All the time! Just kidding, but unfortunately some people think that this is actually the case. And pushing your virtual team too far will have negative impacts on your business in several ways.
But let’s focus on the positives and talk about how you can enable greater performance by focusing on productivity rather than traditional “shift-based” thinking. Determining when your remote staff work will have a dramatic impact, either positively or negatively, on their productivity, well-being and your internal company culture.
Am I advocating removing shifts from your virtual team? Not at all.
What I do advocate though is “balance”.
Let’s look at a real life case study before we begin to explore how to establish your team rosters.
Case Study – Blanket Rules
A large company with over 700 employees, implemented a rule that all offshore staff needed to be onsite to work equivalent hours as their Australian counterparts. Given that the offshore team was located in India, there was a 4.5 hour (or 5.5 hour depending on daylight savings) time difference between the two delivery centres. The work performed was primarily back office tasks with little interaction required however there was a component of inbound and outbound calling required in some roles.
To make matters a little more difficult, the initial ruling was that all offshore staff needed to be in the office at the earliest shift timing in Australia. 7am AEST. This meant that people needed to be in the office between 1:30am and 2:30am Indian Standard Time.
It is important to note that not all Australian-based staff started at 7am and that common starting times were between 8:30am to 9:30am AEST
The misalignment between onshore/offshore working hours is a common issue and one that can only be resolved through pragmatism.
The impacts of this ruling were dramatic. Staff attrition soared over 40%. Those who did stay struggled with tiredness and low esteem. They were often disconnected from their family life and this created strain. Motivation levels dropped and a clear imbalance crept in between the two delivery teams.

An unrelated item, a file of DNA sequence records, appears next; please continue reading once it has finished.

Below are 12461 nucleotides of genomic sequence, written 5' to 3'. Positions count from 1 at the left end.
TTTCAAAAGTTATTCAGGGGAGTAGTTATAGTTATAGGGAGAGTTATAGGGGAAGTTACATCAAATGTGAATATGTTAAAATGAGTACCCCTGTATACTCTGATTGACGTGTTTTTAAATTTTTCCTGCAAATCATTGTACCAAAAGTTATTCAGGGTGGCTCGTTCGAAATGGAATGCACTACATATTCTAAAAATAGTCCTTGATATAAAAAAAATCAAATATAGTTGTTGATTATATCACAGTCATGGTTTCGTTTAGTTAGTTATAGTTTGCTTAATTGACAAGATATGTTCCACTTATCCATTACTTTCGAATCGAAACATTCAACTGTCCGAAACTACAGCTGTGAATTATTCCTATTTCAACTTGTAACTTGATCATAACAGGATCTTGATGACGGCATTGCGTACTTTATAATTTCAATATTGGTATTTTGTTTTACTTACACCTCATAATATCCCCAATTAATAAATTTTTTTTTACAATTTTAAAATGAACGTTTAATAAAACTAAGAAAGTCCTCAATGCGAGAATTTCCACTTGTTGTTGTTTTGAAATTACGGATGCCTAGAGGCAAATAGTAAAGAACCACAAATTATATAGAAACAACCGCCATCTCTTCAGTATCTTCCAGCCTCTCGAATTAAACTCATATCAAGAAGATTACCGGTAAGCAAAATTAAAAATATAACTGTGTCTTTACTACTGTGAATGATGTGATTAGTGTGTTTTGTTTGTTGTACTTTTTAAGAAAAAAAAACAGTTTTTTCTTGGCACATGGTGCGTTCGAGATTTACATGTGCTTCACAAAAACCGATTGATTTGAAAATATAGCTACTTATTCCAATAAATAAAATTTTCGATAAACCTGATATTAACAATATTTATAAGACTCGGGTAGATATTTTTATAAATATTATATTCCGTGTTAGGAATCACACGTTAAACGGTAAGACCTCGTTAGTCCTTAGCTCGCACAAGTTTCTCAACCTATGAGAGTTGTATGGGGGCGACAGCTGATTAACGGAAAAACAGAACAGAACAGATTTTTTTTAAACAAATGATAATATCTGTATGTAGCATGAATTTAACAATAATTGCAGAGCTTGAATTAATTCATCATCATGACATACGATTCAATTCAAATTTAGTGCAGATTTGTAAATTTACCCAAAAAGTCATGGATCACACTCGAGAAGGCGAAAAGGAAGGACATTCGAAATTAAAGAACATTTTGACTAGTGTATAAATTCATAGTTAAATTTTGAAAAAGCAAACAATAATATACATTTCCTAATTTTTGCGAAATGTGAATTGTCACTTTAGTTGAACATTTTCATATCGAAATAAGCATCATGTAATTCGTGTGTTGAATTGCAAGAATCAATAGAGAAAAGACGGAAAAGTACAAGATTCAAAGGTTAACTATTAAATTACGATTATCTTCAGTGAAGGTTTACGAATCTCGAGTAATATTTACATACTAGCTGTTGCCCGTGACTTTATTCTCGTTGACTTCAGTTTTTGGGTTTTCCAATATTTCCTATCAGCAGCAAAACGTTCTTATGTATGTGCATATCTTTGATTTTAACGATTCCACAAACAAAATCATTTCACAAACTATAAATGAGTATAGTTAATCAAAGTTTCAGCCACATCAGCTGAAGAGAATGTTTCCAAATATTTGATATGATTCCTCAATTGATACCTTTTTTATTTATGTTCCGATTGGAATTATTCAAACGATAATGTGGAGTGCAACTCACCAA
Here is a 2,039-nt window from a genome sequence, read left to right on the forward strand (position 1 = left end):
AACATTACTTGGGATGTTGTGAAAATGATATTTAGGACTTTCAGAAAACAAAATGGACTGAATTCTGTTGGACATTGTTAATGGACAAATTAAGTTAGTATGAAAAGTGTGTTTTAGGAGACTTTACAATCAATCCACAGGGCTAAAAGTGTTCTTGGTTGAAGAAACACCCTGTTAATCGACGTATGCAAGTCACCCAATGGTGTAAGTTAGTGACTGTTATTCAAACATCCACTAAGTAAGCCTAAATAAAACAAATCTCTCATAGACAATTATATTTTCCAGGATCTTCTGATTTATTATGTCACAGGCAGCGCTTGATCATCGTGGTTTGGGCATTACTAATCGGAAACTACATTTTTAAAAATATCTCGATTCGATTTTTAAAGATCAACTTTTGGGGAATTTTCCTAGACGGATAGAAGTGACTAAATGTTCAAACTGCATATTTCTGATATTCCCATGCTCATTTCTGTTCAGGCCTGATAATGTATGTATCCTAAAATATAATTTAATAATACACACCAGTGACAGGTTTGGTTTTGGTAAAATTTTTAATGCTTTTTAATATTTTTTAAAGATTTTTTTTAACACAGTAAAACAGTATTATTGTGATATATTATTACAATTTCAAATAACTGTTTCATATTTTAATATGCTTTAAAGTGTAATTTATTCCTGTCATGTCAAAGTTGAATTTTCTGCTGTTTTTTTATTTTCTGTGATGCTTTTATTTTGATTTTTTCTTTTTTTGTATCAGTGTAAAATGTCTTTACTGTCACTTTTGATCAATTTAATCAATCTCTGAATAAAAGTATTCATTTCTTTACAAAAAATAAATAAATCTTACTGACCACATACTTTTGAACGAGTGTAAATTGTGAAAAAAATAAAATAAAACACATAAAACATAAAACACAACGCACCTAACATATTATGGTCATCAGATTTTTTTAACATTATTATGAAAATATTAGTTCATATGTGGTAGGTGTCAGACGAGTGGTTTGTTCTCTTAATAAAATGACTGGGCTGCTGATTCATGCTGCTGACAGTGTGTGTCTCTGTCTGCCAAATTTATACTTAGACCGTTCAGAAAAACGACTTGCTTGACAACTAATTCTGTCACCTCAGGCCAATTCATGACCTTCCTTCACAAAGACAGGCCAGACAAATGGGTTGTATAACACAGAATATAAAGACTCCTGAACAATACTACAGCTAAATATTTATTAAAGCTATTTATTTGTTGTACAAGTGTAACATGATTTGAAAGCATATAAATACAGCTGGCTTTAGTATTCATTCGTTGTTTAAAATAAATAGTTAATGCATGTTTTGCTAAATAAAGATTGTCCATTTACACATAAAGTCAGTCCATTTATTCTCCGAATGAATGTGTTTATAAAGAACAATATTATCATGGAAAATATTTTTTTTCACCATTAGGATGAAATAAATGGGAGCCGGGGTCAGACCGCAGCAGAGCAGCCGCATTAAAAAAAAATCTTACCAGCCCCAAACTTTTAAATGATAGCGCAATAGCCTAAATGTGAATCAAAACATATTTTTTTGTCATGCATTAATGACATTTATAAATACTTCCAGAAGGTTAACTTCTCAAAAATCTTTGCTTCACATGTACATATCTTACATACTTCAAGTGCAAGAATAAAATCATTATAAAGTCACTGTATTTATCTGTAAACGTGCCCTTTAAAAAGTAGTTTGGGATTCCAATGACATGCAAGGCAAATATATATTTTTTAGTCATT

Initially it was difficult to get the ruling changed. Eventually, we created a short video that documented “A Day in the Life of Our Staff” – it showed a female from the office getting picked up by taxi in the middle of the night. It showed the length of her work day. Her return to home was still in peak hour traffic in India. You could see the exhaustion in her face (although this was not the primary intention). The video was placed on the Client’s intranet and it was an eye opener. We also began rotating client representatives through the Indian delivery centre and nearly ALL had to wake up at midnight to start their day at work. Easy at the start but after a week, people really saw the impact.
Eventually, agreement was provided to allow non-voice based staff the opportunity to start later in the day. We took the opportunity then to rotate people through voice and non-voice based roles. This spread the load and improved attrition rates substantially.
Summary: A blanket rule, something as simple as agreeing on shift timings, nearly brought an engagement to it’s knees. Pragmatism saved the day.
When should your virtual staff work?
The key is to form a balance with your remote staff. If they are required to emulate your shift timings, it is best to find someone as close to your time zone as possible. If there is the ability to be flexible, it is imperative that you have a firm structure in place to ensure that you and your staff agree when they will be online. It is important that your reporting processes are well defined and adhered to.
It is also important that you assess the interaction that your remote staff member will have with other members of your team. If there is a requirement for regular interaction with other team members, they should have similar or the same shifts.
These are the golden rules for when your virtual employee should work:
- They should at least have a portion of their shift when you are available to work with them
- If they need to emulate your shifts, try and hire close to your timezone
- They should at least have a portion of their shift when other team members are available to work with them. If they need to interact regularly, their shifts should be similar or the same
- They should have an agreed start time that requires your approval to change
- There should be at least one time per week where you can bring the whole team together to ensure everyone is on the same page
- There should be somebody in your team empowered and with the right level of authority to monitor other staff member attendance (so you don’t have to do it)
In summary, try and avoid blanket rosters for your virtual team. With the help of the available tools to keep in-check the work performance such as the Time Doctor, try and create a balanced approach that is monitored by someone else in your team and ensure that your virtual staff are working at a time that is optimum for their output, not just optimum in terms of your ability to monitor them. Wherever possible, be pragmatic.